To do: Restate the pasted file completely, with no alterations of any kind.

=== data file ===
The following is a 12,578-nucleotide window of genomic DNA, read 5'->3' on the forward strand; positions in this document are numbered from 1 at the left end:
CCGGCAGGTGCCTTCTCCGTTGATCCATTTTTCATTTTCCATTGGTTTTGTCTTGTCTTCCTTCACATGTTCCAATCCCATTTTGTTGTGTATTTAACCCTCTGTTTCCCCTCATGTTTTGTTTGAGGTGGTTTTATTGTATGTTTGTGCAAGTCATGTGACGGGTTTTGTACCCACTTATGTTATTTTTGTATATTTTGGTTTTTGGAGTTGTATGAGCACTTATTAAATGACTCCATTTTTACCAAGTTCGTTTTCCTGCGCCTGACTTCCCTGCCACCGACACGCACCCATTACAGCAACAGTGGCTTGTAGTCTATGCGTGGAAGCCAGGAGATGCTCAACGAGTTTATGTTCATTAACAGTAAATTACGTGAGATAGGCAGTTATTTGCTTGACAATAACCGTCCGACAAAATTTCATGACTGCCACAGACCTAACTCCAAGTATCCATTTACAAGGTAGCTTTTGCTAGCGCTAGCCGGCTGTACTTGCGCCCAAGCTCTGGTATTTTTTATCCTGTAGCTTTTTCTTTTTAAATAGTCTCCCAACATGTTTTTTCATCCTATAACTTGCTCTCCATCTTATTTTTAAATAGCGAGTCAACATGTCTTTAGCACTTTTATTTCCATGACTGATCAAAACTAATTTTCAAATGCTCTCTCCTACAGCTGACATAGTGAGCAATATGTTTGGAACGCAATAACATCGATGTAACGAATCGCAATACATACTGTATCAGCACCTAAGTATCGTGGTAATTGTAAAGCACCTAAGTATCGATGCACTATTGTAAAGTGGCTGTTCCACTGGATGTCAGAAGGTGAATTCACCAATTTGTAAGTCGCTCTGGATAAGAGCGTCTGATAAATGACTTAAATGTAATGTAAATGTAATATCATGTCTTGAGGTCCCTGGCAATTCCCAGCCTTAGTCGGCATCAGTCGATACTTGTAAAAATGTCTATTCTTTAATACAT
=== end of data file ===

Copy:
The following is a 12,578-nucleotide window of genomic DNA, read 5'->3' on the forward strand; positions in this document are numbered from 1 at the left end:
CCGGCAGGTGCCTTCTCCGTTGATCCATTTTTCATTTTCCATTGGTTTTGTCTTGTCTTCCTTCACATGTTCCAATCCCATTTTGTTGTGTATTTAACCCTCTGTTTCCCCTCATGTTTTGTTTGAGGTGGTTTTATTGTATGTTTGTGCAAGTCATGTGACGGGTTTTGTACCCACTTATGTTATTTTTGTATATTTTGGTTTTTGGAGTTGTATGAGCACTTATTAAATGACTCCATTTTTACCAAGTTCGTTTTCCTGCGCCTGACTTCCCTGCCACCGACACGCACCCATTACAGCAACAGTGGCTTGTAGTCTATGCGTGGAAGCCAGGAGATGCTCAACGAGTTTATGTTCATTAACAGTAAATTACGTGAGATAGGCAGTTATTTGCTTGACAATAACCGTCCGACAAAATTTCATGACTGCCACAGACCTAACTCCAAGTATCCATTTACAAGGTAGCTTTTGCTAGCGCTAGCCGGCTGTACTTGCGCCCAAGCTCTGGTATTTTTTATCCTGTAGCTTTTTCTTTTTAAATAGTCTCCCAACATGTTTTTTCATCCTATAACTTGCTCTCCATCTTATTTTTAAATAGCGAGTCAACATGTCTTTAGCACTTTTATTTCCATGACTGATCAAAACTAATTTTCAAATGCTCTCTCCTACAGCTGACATAGTGAGCAATATGTTTGGAACGCAATAACATCGATGTAACGAATCGCAATACATACTGTATCAGCACCTAAGTATCGTGGTAATTGTAAAGCACCTAAGTATCGATGCACTATTGTAAAGTGGCTGTTCCACTGGATGTCAGAAGGTGAATTCACCAATTTGTAAGTCGCTCTGGATAAGAGCGTCTGATAAATGACTTAAATGTAATGTAAATGTAATATCATGTCTTGAGGTCCCTGGCAATTCCCAGCCTTAGTCGGCATCAGTCGATACTTGTAAAAATGTCTATTCTTTAATACAT